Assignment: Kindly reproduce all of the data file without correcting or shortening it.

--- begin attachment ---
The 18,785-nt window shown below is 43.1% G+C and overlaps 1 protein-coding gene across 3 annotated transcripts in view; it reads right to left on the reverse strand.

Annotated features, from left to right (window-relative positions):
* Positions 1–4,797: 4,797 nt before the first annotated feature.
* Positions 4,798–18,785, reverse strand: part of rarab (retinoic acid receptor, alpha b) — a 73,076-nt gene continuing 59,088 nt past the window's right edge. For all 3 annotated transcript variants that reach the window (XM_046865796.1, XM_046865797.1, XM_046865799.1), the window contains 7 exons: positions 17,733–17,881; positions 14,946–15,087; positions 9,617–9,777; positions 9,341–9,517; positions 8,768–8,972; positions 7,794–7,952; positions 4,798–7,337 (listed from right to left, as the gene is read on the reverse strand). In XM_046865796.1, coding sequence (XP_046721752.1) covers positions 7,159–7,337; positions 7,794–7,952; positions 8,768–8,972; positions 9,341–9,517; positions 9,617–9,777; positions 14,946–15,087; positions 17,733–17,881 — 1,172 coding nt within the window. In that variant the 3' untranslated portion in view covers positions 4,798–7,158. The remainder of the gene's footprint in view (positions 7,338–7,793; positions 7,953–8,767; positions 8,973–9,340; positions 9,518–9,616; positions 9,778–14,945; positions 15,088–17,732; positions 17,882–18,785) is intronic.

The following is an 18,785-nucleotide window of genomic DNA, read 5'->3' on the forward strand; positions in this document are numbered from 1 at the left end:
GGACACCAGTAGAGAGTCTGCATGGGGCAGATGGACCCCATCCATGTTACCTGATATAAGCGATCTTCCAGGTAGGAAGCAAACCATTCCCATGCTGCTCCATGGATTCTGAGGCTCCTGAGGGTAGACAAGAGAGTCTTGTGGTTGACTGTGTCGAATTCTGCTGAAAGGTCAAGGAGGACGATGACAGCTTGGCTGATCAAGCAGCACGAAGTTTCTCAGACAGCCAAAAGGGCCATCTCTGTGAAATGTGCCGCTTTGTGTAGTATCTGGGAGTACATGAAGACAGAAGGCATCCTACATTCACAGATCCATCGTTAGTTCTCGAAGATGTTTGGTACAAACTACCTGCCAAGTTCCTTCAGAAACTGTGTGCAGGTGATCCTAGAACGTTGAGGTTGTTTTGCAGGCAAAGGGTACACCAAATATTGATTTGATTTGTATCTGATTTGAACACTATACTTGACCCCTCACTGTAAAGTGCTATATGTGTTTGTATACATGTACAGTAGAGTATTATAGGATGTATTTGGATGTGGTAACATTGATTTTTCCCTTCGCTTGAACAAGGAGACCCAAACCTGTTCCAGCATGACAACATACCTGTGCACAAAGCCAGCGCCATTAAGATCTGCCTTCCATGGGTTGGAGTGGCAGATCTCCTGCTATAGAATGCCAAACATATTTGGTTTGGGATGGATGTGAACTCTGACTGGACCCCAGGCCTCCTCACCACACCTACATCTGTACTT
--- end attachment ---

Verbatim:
The 18,785-nt window shown below is 43.1% G+C and overlaps 1 protein-coding gene across 3 annotated transcripts in view; it reads right to left on the reverse strand.

Annotated features, from left to right (window-relative positions):
* Positions 1–4,797: 4,797 nt before the first annotated feature.
* Positions 4,798–18,785, reverse strand: part of rarab (retinoic acid receptor, alpha b) — a 73,076-nt gene continuing 59,088 nt past the window's right edge. For all 3 annotated transcript variants that reach the window (XM_046865796.1, XM_046865797.1, XM_046865799.1), the window contains 7 exons: positions 17,733–17,881; positions 14,946–15,087; positions 9,617–9,777; positions 9,341–9,517; positions 8,768–8,972; positions 7,794–7,952; positions 4,798–7,337 (listed from right to left, as the gene is read on the reverse strand). In XM_046865796.1, coding sequence (XP_046721752.1) covers positions 7,159–7,337; positions 7,794–7,952; positions 8,768–8,972; positions 9,341–9,517; positions 9,617–9,777; positions 14,946–15,087; positions 17,733–17,881 — 1,172 coding nt within the window. In that variant the 3' untranslated portion in view covers positions 4,798–7,158. The remainder of the gene's footprint in view (positions 7,338–7,793; positions 7,953–8,767; positions 8,973–9,340; positions 9,518–9,616; positions 9,778–14,945; positions 15,088–17,732; positions 17,882–18,785) is intronic.

The following is an 18,785-nucleotide window of genomic DNA, read 5'->3' on the forward strand; positions in this document are numbered from 1 at the left end:
GGACACCAGTAGAGAGTCTGCATGGGGCAGATGGACCCCATCCATGTTACCTGATATAAGCGATCTTCCAGGTAGGAAGCAAACCATTCCCATGCTGCTCCATGGATTCTGAGGCTCCTGAGGGTAGACAAGAGAGTCTTGTGGTTGACTGTGTCGAATTCTGCTGAAAGGTCAAGGAGGACGATGACAGCTTGGCTGATCAAGCAGCACGAAGTTTCTCAGACAGCCAAAAGGGCCATCTCTGTGAAATGTGCCGCTTTGTGTAGTATCTGGGAGTACATGAAGACAGAAGGCATCCTACATTCACAGATCCATCGTTAGTTCTCGAAGATGTTTGGTACAAACTACCTGCCAAGTTCCTTCAGAAACTGTGTGCAGGTGATCCTAGAACGTTGAGGTTGTTTTGCAGGCAAAGGGTACACCAAATATTGATTTGATTTGTATCTGATTTGAACACTATACTTGACCCCTCACTGTAAAGTGCTATATGTGTTTGTATACATGTACAGTAGAGTATTATAGGATGTATTTGGATGTGGTAACATTGATTTTTCCCTTCGCTTGAACAAGGAGACCCAAACCTGTTCCAGCATGACAACATACCTGTGCACAAAGCCAGCGCCATTAAGATCTGCCTTCCATGGGTTGGAGTGGCAGATCTCCTGCTATAGAATGCCAAACATATTTGGTTTGGGATGGATGTGAACTCTGACTGGACCCCAGGCCTCCTCACCACACCTACATCTGTACTT